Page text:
Idaho will send 5 troopers to help Arizona secure border
Keith Ridler, Associated Press
BOISE (AP) — Five Idaho State Police troopers will go to Arizona for 21 days to help with border security, Gov. Brad Little said Thursday.
The Republican governor said the troopers will start a 21-day mission on Tuesday to help Arizona law enforcement officials with intelligence gathering and investigative work to prevent illicit drugs from crossing the border.
“The crisis at the United States-Mexico border and the alarming bump in illegal drug activity are direct results of failed policies of the Biden-Harris administration that harm the people of Idaho,” Little said in a statement.
Republican Govs. Doug Ducey of Arizona and Greg Abbott of Texas sent a letter to fellow governors last month asking for law-enforcement help.
“On behalf of Texas and Arizona, we respectfully but urgently request that you send all available law-enforcement resources to the border in defense of our sovereignty and territorial integrity,” the two governors wrote.
Little, who faces reelection next year and is being challenged by far-right Republican Lt. Gov. Janice McGeachin, said it will cost Idaho just over $53,000 to send the troopers to Arizona. He said Idaho State Police leadership assured him that the troopers’ duties in Idaho will be covered while they’re in Arizona.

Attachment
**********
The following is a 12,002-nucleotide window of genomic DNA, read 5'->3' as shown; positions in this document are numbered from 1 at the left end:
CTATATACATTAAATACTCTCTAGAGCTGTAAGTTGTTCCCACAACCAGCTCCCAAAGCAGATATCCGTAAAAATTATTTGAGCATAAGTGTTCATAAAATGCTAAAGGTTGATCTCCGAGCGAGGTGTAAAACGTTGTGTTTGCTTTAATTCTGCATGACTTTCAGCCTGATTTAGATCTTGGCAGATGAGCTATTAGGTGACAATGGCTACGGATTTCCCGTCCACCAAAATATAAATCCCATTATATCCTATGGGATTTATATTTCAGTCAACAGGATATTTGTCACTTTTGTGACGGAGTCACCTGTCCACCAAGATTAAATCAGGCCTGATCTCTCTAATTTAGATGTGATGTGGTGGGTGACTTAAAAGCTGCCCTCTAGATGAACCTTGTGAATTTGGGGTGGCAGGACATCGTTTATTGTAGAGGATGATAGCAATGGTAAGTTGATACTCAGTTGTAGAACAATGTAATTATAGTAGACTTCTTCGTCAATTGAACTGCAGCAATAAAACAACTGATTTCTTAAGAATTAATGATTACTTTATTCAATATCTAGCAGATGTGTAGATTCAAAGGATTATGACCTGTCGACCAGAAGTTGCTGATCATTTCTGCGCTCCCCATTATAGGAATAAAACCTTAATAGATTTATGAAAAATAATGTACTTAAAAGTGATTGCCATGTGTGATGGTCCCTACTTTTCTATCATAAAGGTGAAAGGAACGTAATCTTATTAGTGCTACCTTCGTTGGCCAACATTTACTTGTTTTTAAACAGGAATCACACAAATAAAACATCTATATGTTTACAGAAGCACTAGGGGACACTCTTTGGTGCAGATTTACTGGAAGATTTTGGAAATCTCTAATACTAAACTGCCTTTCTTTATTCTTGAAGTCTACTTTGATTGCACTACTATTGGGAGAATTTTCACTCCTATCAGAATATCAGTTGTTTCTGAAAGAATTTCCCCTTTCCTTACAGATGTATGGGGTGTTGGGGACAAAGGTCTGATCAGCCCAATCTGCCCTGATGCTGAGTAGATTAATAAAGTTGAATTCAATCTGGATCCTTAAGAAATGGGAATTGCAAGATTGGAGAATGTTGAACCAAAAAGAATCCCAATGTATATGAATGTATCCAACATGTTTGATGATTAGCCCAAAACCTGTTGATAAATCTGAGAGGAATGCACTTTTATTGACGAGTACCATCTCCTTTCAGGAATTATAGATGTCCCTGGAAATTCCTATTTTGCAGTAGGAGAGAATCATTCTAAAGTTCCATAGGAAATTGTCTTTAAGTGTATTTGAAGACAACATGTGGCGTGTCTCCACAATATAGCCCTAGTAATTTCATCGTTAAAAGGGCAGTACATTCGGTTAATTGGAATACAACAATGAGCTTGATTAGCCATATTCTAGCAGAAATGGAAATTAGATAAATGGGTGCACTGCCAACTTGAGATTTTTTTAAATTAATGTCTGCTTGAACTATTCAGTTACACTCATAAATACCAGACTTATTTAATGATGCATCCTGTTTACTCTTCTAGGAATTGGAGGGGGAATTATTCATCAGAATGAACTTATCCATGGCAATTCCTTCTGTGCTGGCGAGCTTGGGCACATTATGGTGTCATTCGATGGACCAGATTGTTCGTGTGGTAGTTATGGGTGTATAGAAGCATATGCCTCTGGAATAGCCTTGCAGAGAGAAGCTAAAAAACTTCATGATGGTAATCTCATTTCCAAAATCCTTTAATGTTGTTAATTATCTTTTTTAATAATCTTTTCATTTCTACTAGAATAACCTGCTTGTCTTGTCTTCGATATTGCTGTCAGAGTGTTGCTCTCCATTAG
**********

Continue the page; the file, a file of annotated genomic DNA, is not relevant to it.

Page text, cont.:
“We did our homework and worked closely with Arizona State Police to determine the true needs and how Idaho can help in a meaningful, impactful way without compromising public safety here at home,” Little said.
Immigration continues to be an animating issue in the Republican Party. On Wednesday, former President Donald Trump and a group of about two-dozen Republican members of Congress toured the border in the Rio Grande Valley in Texas, where they railed against President Joe Biden’s handling of the border.
Four other states with Republican governors are also responding. Florida is sending 50 law enforcement officers. South Dakota is sending 50 national guardsman following a $1 million donation from a wealthy Republican donor to pay for the deployment. Iowa is sending 30 state police officers on a two-week deployment to Texas, and Nebraska is sending 25 state patrol troopers for up to 16 days.
“Idaho will continue to evaluate our resources and the border states’ needs to determine if we can do even more to help in the fight to protect Americans against the Biden-Harris inaction,” Little said.
In Arizona, the Idaho troopers will be deputized and will act under the same authority given to Arizona State Troopers.